Skip to main content

Awareness and Utilization of Reporting Pathways for Adverse Events Following Immunization: Online Survey Among Pediatricians in Russia and Germany

Abstract

Objectives

Vaccine safety surveillance is highly dependent on accurate reporting of adverse events following immunization (AEFI). An online survey was conducted to assess the utilization of AEFI reporting standards and pathways among pediatricians in Germany, and in Russia where pediatric specialization begins in medical school.

Methods

In May 2011, a 31-item online questionnaire was sent to members of the German Professional Association for Pediatricians (BVKJ) and the Union of Pediatricians of Russia (UPR), capturing information on vaccine safety training, awareness of AEFI reporting pathways, and use of standardized case definitions for the ascertainment of AEFI. A convenience sample of 1,632 completed online surveys was analyzed.

Results

Participating pediatricians reported spending approximately 50 min per 8-hour workday on vaccine safety consultations, but only 42 % (56 % UPR, 26 % BVKJ) have ever received any formal vaccine safety training. Two-thirds reported having observed AEFI in their practice, but only one-third utilized standardized case definitions for case ascertainment. Only 35 % of participants named accurate AEFI reporting pathways. Every second pediatrician would report AEFI to institutions that are not primarily in charge of vaccine safety surveillance; the remaining reports would either be lost or delayed. Pediatricians who had received formal vaccine safety training were significantly more likely to apply international safety standards and to report adequately, both at the p < 0.05 level.

Conclusion

Pediatricians play a key role in the post-marketing surveillance of vaccine safety. The lack of training represents a missed opportunity. There may be a role for professional societies to improve vaccine safety training.

This is a preview of subscription content, access via your institution.

Fig. 1
Fig. 2

Abbreviations

ACIP:

Advisory Committee on Immunization Practices

AE:

Adverse Event

AEFI:

Adverse Event Following Immunization

ADR:

Adverse Drug Reaction

BC:

Brighton Collaboration

BVKJ:

German Professional Association for Pediatricians (association for pediatricians in private practice in Germany; Berufsverband der Kinder- und Jugendärzte e.V.)

CDC:

US Centers for Disease Control

DCGMA:

Drug Commission of the German Medical Association (Ärztekammer der Deutschen Ärzteschaft)

DOH:

Department of Health

ECDC:

European Center for Disease Prevention and Control

EMA:

European Medicines Agency

HCP:

Health care professional

MOH:

Ministry of Health

OSCE:

Objective structured clinical examination

PEI:

Paul Ehrlich Institute

PHAC:

Public Health Agency of Canada

PROSPER:

Patient-Reported Outcomes Safety Event Reporting

UN:

United Nations

UPR:

Union of Pediatricians of Russia

VAERS:

Vaccine Adverse Event Reporting System

WHO:

World Health Organization

ГИCК им Tapaceвичa:

Russian Federal State Institution for Scientific Research, the Institute for Standardization and Control of Medical and Biological Preparations “L. A. Tarasevich”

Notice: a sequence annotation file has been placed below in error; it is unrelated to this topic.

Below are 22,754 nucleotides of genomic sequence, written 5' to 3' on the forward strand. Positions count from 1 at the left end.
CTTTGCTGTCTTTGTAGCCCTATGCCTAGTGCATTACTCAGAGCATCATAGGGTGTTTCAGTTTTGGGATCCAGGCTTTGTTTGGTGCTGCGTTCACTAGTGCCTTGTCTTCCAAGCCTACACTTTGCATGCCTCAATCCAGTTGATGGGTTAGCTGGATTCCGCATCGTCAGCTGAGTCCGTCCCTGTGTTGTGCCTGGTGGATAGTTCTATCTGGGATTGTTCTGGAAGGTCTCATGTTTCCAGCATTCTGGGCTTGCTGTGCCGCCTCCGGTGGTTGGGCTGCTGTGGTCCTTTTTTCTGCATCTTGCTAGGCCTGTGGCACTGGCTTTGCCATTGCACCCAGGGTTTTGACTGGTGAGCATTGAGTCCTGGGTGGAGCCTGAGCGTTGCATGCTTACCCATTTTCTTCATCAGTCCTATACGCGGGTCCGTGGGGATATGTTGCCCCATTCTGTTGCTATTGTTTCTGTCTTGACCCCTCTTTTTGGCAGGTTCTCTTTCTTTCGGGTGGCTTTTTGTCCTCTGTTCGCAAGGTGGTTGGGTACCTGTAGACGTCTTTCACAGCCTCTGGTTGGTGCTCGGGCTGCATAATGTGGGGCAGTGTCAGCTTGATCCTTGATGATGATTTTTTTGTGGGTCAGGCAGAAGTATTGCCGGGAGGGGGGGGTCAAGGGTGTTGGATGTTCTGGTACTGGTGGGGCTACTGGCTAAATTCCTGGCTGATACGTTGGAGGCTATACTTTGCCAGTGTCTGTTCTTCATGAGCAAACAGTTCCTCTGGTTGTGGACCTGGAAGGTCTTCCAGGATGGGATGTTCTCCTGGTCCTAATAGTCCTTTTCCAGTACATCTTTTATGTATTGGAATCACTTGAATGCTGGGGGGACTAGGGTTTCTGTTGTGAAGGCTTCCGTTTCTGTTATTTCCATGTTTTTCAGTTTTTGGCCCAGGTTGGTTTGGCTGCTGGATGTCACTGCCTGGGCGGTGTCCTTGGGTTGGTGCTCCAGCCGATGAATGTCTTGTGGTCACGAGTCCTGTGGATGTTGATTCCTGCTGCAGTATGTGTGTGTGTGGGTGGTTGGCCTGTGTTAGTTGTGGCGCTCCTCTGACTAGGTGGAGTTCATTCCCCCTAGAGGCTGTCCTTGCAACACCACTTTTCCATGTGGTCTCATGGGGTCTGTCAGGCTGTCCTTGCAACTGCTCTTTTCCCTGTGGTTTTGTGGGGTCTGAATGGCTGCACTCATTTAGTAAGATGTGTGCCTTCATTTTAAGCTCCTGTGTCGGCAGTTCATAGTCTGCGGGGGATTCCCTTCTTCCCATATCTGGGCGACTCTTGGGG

CЭЗ:

Sanitary-Epidemiological Commission

ΦГУЗ:

Federal Centre of Hygiene and Epidemiology

References

  1. UNICEF. Global Immunization Data. 2012. http://www.who.int/immunization_monitoring/Global_Immunization_Data.pdf. Accessed April 4 2013.

  2. Collet JP, MacDonald N, Cashman N, Pless R. Monitoring signals for vaccine safety: the assessment of individual adverse event reports by an expert advisory committee. Advisory Committee on Causality Assessment. Bull World Health Organ. 2000;78(2):178–85.

    CAS  PubMed Central  PubMed  Google Scholar 

  3. Gust DA, Darling N, Kennedy A, Schwartz B. Parents with doubts about vaccines: which vaccines and reasons why. Pediatrics. 2008;122(4):718–25. doi:10.1542/peds.2007-0538.

    PubMed  Article  Google Scholar 

  4. Jo DS, Kim JS. Perspectives on vaccine injury compensation program in Korea: the pediatricians’ view. ClinExp Vaccine Res. 2013;2(1):53–7. doi:10.7774/cevr.2013.2.1.53.

    Article  Google Scholar 

  5. Graham JE, Borda-Rodriguez A, Huzair F, Zinck E. Capacity for a global vaccine safety system: the perspective of national regulatory authorities. Vaccine. 2012;30(33):4953–9. doi:10.1016/j.vaccine.2012.05.045.

    PubMed  Article  Google Scholar 

  6. Keller-Stanislawski B, Heuss N, Meyer C. Adverse events following immunisation in Germany from 1.1.2001 to 31.12.2003. Bundesgesundheitsblatt Gesundheitsforschung Gesundheitsschutz. 2004;47(12):1151–64. doi:10.1007/s00103-004-0946-9.

    CAS  PubMed  Article  Google Scholar 

  7. Tapiainen T, Prevots R, Izurieta HS, Abramson J, Bilynsky R, Bonhoeffer J, et al. Aseptic meningitis: case definition and guidelines for collection, analysis and presentation of immunization safety data. Vaccine. 2007;25(31):5793–802. doi:10.1016/j.vaccine.2007.04.058.

    CAS  PubMed  Article  Google Scholar 

  8. Rath B, Magnus M, Heininger U. Evaluating the Brighton Collaboration case definitions, aseptic meningitis, encephalitis, myelitis, and acute disseminated encephalomyelitis, by systematic analysis of 255 clinical cases. Vaccine. 2010;28(19):3488–95. doi:10.1016/j.vaccine.2010.02.053.

    PubMed  Article  Google Scholar 

  9. Muehlhans S, Richard G, Ali M, Codarini G, Elemuwa C, Khamesipour A, et al. Safety reporting in developing country vaccine clinical trials—a systematic review. Vaccine. 2012;30(22):3255–65. doi:10.1016/j.vaccine.2012.02.059.

    PubMed  Article  Google Scholar 

  10. Meranus D, Stergachis A, Arnold J, Duchin J. Assessing vaccine safety communication with healthcare providers in a large urban county. Pharmacoepidemiol Drug Saf. 2012;21(3):269–75. doi:10.1002/pds.2245.

    PubMed  Article  Google Scholar